Central PA's LGBT News Source
It’s the high school ending some of us wish we always had. For Hunter Sigmund and Jake Bain, it actually happened.
Sigmund was a gay swimmer who felt isolated because of his sexuality. Bain was a football player who was ridiculed on the field for being gay.
As Sigmund said in Outsports, “Instead of assimilating with a horde of generic high school boys, I decided that being alone was the best option. For months, I locked myself in my bedroom, initially feeling relieved that I no longer had to fake an identity to fit in.”
Except that didn’t ever actually work for Sigmund.
“Being isolated from all social interaction did not relieve my insecurities,” he wrote. “Instead, it added to them, because I still felt that I was being forced to hide myself from the world.”
That’s when September 4, 2016 happened.
“On that day, I was at a Labor Day party, surrounded by my classmates and closest friends. Jake was sitting on a rocky ledge by the pool,” Sigmund wrote.
“When I saw him sitting there, I felt an immediate urge to go over,” Sigmund recalled. “He had been in my position before. He had dealt with countless insecurities, yet he had overcome them all with a bright smile on his face.”
The two hit it off and talked for hours that very evening, “and as of today, Jake and I have talked every day for two years,” he wrote.
Adding, “After years of trying to suppress my sexuality and the pain associated with my fear of coming out, I felt freed.”
Bain began spending more time at the pool so that he could watch Sigmund work his magic.
Sigmund began the coming out process to his closest family and friends over the course of the next month.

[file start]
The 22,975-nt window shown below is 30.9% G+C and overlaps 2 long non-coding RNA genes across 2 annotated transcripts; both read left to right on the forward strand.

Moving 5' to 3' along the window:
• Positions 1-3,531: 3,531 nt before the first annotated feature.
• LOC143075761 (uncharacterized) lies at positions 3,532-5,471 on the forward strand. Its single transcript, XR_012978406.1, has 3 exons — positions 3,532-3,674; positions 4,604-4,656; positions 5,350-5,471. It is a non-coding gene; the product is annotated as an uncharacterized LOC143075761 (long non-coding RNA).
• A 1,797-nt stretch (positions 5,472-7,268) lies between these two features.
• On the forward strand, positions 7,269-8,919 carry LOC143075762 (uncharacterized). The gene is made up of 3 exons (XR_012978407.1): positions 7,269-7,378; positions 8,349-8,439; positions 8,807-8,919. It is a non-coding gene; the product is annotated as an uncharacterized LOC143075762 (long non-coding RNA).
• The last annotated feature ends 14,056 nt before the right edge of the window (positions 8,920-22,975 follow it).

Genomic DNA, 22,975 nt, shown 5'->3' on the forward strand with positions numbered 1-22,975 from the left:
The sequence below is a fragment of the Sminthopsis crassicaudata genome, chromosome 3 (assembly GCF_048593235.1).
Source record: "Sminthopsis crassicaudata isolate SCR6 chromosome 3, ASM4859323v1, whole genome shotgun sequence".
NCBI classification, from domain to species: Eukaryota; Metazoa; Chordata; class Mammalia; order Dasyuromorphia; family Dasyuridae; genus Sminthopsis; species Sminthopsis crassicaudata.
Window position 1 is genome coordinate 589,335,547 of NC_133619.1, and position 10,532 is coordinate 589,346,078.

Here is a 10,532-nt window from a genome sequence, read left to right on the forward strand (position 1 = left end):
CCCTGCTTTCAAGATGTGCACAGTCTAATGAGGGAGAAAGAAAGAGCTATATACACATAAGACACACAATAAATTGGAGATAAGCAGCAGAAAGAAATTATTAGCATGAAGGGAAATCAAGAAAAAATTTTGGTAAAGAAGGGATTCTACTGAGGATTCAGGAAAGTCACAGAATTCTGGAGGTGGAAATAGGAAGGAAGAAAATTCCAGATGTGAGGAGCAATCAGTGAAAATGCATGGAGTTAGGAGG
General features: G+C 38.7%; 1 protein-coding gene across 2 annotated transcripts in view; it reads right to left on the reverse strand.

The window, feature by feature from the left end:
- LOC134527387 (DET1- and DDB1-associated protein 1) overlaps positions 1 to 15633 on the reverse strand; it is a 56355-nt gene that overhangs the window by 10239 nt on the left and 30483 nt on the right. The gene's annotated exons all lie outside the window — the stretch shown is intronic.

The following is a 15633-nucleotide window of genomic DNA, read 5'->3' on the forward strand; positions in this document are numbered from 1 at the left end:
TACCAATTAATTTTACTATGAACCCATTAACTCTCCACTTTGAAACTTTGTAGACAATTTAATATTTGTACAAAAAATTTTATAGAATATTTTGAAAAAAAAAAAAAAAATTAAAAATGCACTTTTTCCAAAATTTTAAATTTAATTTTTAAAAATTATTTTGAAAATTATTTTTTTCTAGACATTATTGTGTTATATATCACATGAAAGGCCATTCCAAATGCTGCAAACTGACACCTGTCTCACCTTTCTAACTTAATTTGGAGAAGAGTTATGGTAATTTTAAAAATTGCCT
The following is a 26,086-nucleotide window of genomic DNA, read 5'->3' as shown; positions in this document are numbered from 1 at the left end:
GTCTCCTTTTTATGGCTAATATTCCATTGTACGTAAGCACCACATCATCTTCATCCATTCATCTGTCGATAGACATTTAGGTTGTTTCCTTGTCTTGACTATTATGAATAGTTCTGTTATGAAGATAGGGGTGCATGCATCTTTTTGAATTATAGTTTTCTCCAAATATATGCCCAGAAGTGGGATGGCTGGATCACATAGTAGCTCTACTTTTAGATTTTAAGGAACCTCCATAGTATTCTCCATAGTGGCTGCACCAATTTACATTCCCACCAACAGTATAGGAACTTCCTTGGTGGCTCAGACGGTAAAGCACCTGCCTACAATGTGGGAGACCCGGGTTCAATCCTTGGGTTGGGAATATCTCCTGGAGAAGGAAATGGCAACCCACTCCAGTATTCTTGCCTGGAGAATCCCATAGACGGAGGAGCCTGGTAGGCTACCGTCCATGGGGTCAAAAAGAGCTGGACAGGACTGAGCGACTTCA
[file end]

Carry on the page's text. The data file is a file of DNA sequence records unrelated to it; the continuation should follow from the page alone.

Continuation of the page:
Many of them already knew.
“…before I even had the chance to tell my teammates, many of them approached me and pulled me aside to assure me of their unconditional support,” he wrote.
He did feel wary about telling a few people, though. His coaches at the Christian academy.
“My coaches, specifically Leslie Kehr and Ashley Boesch, were two of the most influential and supportive people during my Burroughs career,” Sigmund wrote.
“Before coming out to Coach Kehr, I was very intimidated; she had deep ties to Westminster Academy in St. Louis, a Christian school that was extremely religious,” he said.
In fact, “when Jake played a football game against Westminster, numerous players shouted ‘stay down, faggot’ to him on the field when he had been tackled.”
To Sigmund’s surprise, Coach Kehr was fully supportive.
Swimming that year could have quite possibly saved Sigmund’s life.
“Before September 4, 2016, I had used swimming as an escape route,” he wrote. “I had treated swim practice as a way to manage my stress and relieve my internal chaos. Swimming was my chance to escape reality for a few hours.”
However, after coming out – things were even better.
“Once I came out, I felt liberated,” he wrote. “I no longer felt an unbearable burden on my back in the water, but instead felt free and untethered.”
He even broke a few records that year.
“With the support of my coaches, teammates and Jake, I shattered all my personal records during my final swim season,” he wrote.
Adding, “I qualified for the state championships in the 200 Medley Relay, 200 Free Relay and 400 Free Relay, and earned the title of ‘All-State Honorable Mention’ in the 400 Free Relay after placing 14th in the state.”
This kid’s the real deal. And he keeps proving it.
“To all of those out there who are too afraid to come out, I understand,” he wrote. “…know that you are not a mistake because of who you love.”
Adding, “Embrace your individuality, and know that there is an army of people who will unconditionally support you. Hang in there, and know that I, along with so many others, will stand with you no matter what.”